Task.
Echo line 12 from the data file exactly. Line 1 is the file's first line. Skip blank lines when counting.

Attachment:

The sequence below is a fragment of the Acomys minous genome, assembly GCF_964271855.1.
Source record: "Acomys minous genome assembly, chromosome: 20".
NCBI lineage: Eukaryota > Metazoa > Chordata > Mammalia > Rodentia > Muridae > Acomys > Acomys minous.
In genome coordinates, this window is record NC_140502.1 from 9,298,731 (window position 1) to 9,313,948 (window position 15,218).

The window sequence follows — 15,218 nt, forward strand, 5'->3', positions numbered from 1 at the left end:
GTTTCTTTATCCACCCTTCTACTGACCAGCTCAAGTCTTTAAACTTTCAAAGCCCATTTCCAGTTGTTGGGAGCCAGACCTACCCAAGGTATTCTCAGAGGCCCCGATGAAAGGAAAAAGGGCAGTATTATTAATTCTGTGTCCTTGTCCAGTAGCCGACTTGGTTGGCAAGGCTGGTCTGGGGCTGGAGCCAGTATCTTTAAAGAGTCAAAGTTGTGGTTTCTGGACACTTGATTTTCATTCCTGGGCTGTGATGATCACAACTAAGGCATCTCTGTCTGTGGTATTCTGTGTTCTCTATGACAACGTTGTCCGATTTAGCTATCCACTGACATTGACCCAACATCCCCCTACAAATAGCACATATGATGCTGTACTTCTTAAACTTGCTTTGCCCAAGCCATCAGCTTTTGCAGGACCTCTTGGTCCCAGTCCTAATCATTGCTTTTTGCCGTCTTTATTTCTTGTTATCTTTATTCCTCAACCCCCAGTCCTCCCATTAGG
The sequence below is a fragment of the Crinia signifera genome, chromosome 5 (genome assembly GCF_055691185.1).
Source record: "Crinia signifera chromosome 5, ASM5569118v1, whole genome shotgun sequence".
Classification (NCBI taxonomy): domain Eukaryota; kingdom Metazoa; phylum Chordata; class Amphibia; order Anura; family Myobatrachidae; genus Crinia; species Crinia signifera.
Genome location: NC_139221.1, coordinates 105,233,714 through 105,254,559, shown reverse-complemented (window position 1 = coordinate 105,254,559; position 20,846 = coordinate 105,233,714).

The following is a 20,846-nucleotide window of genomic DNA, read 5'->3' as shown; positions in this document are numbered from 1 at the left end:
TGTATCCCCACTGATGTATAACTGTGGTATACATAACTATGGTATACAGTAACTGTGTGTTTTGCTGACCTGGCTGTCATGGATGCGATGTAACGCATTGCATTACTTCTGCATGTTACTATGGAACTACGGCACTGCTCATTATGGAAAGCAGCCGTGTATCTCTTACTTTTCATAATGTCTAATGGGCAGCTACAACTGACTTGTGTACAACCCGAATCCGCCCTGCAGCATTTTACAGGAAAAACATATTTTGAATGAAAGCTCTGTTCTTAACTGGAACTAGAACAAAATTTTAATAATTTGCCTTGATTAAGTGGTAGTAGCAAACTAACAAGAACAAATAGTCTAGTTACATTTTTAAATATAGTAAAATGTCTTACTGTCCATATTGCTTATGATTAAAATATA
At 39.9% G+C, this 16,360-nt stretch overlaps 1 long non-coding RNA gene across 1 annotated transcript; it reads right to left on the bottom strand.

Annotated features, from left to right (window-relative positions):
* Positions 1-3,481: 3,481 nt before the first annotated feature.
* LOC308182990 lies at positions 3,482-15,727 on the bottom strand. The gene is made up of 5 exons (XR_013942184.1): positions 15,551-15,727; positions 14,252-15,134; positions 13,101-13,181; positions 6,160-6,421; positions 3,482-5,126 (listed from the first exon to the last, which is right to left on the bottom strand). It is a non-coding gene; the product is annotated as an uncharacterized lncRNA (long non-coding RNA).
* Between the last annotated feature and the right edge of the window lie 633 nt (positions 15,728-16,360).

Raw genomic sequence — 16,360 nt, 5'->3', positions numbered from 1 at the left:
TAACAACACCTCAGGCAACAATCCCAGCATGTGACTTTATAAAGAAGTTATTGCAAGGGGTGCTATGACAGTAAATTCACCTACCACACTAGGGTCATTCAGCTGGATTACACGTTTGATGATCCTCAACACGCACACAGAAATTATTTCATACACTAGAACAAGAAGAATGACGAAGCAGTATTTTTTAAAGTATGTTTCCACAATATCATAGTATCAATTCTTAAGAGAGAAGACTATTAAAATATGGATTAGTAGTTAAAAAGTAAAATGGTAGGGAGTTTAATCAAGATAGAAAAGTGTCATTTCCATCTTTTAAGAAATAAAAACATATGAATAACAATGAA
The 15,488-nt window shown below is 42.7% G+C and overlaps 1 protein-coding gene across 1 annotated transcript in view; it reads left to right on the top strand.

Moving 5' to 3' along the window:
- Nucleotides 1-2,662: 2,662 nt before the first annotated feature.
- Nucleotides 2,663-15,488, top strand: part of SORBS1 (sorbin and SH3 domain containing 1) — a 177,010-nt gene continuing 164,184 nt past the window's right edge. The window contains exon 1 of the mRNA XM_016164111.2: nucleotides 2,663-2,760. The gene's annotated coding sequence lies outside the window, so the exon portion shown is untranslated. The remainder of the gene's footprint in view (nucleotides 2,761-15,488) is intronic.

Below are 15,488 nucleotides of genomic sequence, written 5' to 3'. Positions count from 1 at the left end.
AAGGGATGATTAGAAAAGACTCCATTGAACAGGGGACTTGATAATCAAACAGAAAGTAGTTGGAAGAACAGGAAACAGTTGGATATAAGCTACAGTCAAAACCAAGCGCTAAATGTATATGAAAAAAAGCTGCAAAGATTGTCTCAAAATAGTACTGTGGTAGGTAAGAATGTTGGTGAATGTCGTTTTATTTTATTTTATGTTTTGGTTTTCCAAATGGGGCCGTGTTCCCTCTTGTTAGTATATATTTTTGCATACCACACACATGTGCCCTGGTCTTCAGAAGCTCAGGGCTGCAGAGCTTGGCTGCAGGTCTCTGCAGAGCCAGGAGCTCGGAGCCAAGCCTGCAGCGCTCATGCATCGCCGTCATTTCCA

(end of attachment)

TGTATCCCCACTGATGTATAACTGTGGTATACATAACTATGGTATACAGTAACTGTGTGTTTTGCTGACCTGGCTGTCATGGATGCGATGTAACGCATTGCATTACTTCTGCATGTTACTATGGAACTACGGCACTGCTCATTATGGAAAGCAGCCGTGTATCTCTTACTTTTCATAATGTCTAATGGGCAGCTACAACTGACTTGTGTACAACCCGAATCCGCCCTGCAGCATTTTACAGGAAAAACATATTTTGAATGAAAGCTCTGTTCTTAACTGGAACTAGAACAAAATTTTAATAATTTGCCTTGATTAAGTGGTAGTAGCAAACTAACAAGAACAAATAGTCTAGTTACATTTTTAAATATAGTAAAATGTCTTACTGTCCATATTGCTTATGATTAAAATATA